A festival’s recognition of your film is both an opinion of your work and an investment in it – a willingness to give it space-time and association with the event. Arguably, an official selection or screening is more important than what any one “critic” might target and use for his/her own interests and expression.

*Festivals allow films to speak for themselves.*

Festivals can also be less inhibited or constrained by the business-driven preferences of big industry, its distributors, and friends in the media.

Most are just credible, curious enterprises, free to recognize good work.

To be selected by a quality, moderately-sized film festival, that can manage the load before and during the event, is a meaningful achievement.

However, if big industry continues to creep into the realm, that all changes.

This point moves me to question film festivals, the size and power of Sundance, Cannes, and the like.

I remember filling out a pre-submission profile form just to enter Sundance. My sexual orientation, my ethnic heritage, and any existing “connections” to the Sundance Institute seemed to be of fundamental interest. Right then, I knew I’d probably never make it past the first round of cuts. My film was, no doubt, tossed into a heap without a glance – apparently along with 13,000+ other entries.

These commercial fests have become little more than mutually beneficial PR events for the festival and the famous, raising the profiles of movies, like Solo: A Star Wars Story…and no doubt, the summer blockbuster hopes of Ron Howard, Disney, and Lucasfilm.

My advice: Skip them and save your money, unless you have a known advantage going in. These over-sized, yet oddly narrow enterprises are just too dominated by industry power players and other promotional agendas.

As festivals reach for industry’s authoritative involvement or stamp of approval,
they limit their potential to build a strong, alternative platform for artists
— unknown, unfiltered, and from unlikely places, but no less eye and ear worthy.

They dilute their answer to power cliques, controlled markets, and exhausted norms. For instance…

Dare I say, in the effort to copy Hollywood, to imitate Oscar night extravaganzas,
the festival also gives up its power to treat art, its maker, and its audience differently
– more intelligently, more honestly, and more respectfully?

Does the independent festival have the potential to bring art / film out of our obsession with competition and away from a phony awards culture that constantly tries to make multifarious, complex expression an over-simplified sport?

Can the art / film festival resist being just another way to inculcate the zero-sum “win” and a false dichotomy of superior v. inferior in all things?

Can the festival resist satisfying our craving for objectivity, our need to call one person or one film the best, even if ultimately drawn from subjective opinion, all too often under the influence of matters and desires “beside the point”?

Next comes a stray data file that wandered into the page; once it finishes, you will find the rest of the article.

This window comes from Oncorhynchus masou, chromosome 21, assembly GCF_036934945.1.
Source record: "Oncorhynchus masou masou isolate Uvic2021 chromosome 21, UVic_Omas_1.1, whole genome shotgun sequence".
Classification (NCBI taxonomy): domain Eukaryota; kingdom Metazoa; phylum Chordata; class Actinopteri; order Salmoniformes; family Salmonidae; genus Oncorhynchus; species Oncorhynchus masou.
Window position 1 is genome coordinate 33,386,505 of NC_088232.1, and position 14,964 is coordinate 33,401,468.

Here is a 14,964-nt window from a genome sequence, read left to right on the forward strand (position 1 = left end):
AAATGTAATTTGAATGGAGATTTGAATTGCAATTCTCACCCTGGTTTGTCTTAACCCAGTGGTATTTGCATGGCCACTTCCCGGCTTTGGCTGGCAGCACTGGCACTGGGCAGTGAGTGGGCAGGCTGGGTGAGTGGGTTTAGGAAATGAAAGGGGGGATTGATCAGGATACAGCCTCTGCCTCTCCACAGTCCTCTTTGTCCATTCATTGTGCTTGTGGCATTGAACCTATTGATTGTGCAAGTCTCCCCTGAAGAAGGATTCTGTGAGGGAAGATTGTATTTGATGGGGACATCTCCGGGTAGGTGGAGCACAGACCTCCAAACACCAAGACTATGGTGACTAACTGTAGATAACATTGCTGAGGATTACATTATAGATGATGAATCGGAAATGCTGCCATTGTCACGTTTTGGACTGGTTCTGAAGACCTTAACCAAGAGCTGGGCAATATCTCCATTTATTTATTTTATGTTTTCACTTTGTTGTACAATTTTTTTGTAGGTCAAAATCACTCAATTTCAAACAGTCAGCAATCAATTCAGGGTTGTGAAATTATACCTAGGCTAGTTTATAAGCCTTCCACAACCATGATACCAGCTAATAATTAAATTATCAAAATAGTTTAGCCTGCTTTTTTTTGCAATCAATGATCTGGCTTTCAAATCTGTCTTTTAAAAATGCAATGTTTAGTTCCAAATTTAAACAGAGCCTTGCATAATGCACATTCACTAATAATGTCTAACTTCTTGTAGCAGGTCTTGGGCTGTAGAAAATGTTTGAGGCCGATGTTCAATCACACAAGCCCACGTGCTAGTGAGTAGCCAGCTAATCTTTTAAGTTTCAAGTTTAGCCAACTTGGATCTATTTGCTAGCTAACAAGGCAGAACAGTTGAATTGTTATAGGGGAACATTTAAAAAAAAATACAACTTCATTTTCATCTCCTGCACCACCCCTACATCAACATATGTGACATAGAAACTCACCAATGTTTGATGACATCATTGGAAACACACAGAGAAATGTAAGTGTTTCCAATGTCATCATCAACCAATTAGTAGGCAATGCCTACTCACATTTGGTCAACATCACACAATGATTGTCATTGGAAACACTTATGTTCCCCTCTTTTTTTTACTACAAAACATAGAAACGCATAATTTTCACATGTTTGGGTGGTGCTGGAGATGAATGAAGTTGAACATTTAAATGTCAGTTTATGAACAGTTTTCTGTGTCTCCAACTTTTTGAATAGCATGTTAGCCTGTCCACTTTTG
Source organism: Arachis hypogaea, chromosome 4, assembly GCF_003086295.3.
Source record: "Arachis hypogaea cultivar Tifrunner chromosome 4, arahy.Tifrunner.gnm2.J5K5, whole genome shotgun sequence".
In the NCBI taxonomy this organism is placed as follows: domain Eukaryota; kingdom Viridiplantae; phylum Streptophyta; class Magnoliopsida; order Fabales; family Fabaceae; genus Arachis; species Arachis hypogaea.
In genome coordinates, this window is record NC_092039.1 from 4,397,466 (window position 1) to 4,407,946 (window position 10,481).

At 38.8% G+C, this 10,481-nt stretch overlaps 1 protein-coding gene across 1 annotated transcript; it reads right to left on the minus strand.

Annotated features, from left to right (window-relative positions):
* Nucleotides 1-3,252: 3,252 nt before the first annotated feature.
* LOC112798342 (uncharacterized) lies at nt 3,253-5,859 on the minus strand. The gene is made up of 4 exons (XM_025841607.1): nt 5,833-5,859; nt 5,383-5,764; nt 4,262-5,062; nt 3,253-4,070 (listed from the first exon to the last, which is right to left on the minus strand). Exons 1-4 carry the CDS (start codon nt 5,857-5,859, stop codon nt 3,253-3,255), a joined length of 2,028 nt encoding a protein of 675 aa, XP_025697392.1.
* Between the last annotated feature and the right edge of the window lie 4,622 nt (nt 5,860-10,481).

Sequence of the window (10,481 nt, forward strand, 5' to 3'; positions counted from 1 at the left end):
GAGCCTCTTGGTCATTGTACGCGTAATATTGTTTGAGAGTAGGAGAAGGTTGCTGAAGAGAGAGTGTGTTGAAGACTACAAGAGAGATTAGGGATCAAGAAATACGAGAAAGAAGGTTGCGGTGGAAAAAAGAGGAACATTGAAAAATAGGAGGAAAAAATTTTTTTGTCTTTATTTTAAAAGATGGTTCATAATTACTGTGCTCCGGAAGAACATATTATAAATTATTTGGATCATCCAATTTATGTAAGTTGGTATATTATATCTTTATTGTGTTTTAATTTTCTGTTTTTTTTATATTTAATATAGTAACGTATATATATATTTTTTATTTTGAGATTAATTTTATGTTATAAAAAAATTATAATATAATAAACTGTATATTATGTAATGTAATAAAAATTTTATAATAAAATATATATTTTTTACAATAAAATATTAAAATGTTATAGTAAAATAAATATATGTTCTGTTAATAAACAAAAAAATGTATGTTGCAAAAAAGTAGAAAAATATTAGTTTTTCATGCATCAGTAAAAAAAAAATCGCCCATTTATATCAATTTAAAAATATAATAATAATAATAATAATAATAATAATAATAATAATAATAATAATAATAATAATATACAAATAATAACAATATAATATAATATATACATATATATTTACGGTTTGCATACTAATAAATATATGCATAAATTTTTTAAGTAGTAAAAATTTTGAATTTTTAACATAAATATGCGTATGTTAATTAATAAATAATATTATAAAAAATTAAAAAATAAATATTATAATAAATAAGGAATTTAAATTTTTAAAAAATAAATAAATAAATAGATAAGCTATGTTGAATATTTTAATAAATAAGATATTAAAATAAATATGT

Grace Fury notices that human overdrive – to compete – and her own struggle with it.
She also confronts her love and their creative plans:
“Will it work? Will it last? Keep us together?”

Maybe. We all need a break from our warring natures, and indeed, film production fundamentally brings us – our ideas and skills – together. Why retreat from that place and descend into battle, eager to beat our opponents on awards night? See Will Smith.

Industry executives can vault a chosen few to godly heights, overnight and forever. Yet time and again their celebrities reveal the inauthenticity and pathology of that warped play on competition and greatness. In fact, they’re ever subject – more subject – to insatiable self-indulgence and aggressive insecurity, even after they’ve “won” privilege for a lifetime and an Oscar for the year. Their idol status, ultimately and ironically, holds them down, not just us.

Why use art to break us down and to separate us – especially under false pretenses?

There is a difference between receiving and celebrating shared recognition among experienced peers and pretending that an exclusive film award is an objective statement or some just and pure distinction for idol worship.

This topic warrants more depth and debate, but here’s my belief:

The more we can establish festival solidarity around the substantive, life-affirming art of the filmmaker rather than the shallow, killer instinct business of the conformist, the better our chances of creating a strong, visible counter-culture — a healthy, popular perspective and inclusive, support network from the ground up.

If we can stay on point, together – fearlessly, we can expand the playing field and amplify more voices, but this greatness cannot be achieved alone.

Grace Fury sees both the limits and the power of one.

We need each other “to touch for good”
– to transform lives, even after we leave this planet.

This doesn’t come in the form of obsessively lionizing the disconnected elite and the dead,
but rather giving meaningful support and opportunity to the living.

I believe festivals have a huge role to play and example to set in that aspiration.

Concern aside, my faith and I come full circle. The optimist in me prevails, for now.

Film festival exploration is a worthy trip.

Just be careful. Scams abound in all things everywhere. Be sure a listed festival actually exists, before you pay an entry fee and/or provide access to your work. Outlets, like FilmFreeway, do not necessarily vet or vouch for festivals.

Do your research and take pleasure in your power to strengthen and broaden our film community through these worldwide opportunities to grow, to network, and to feel good about our human potential — for the most part.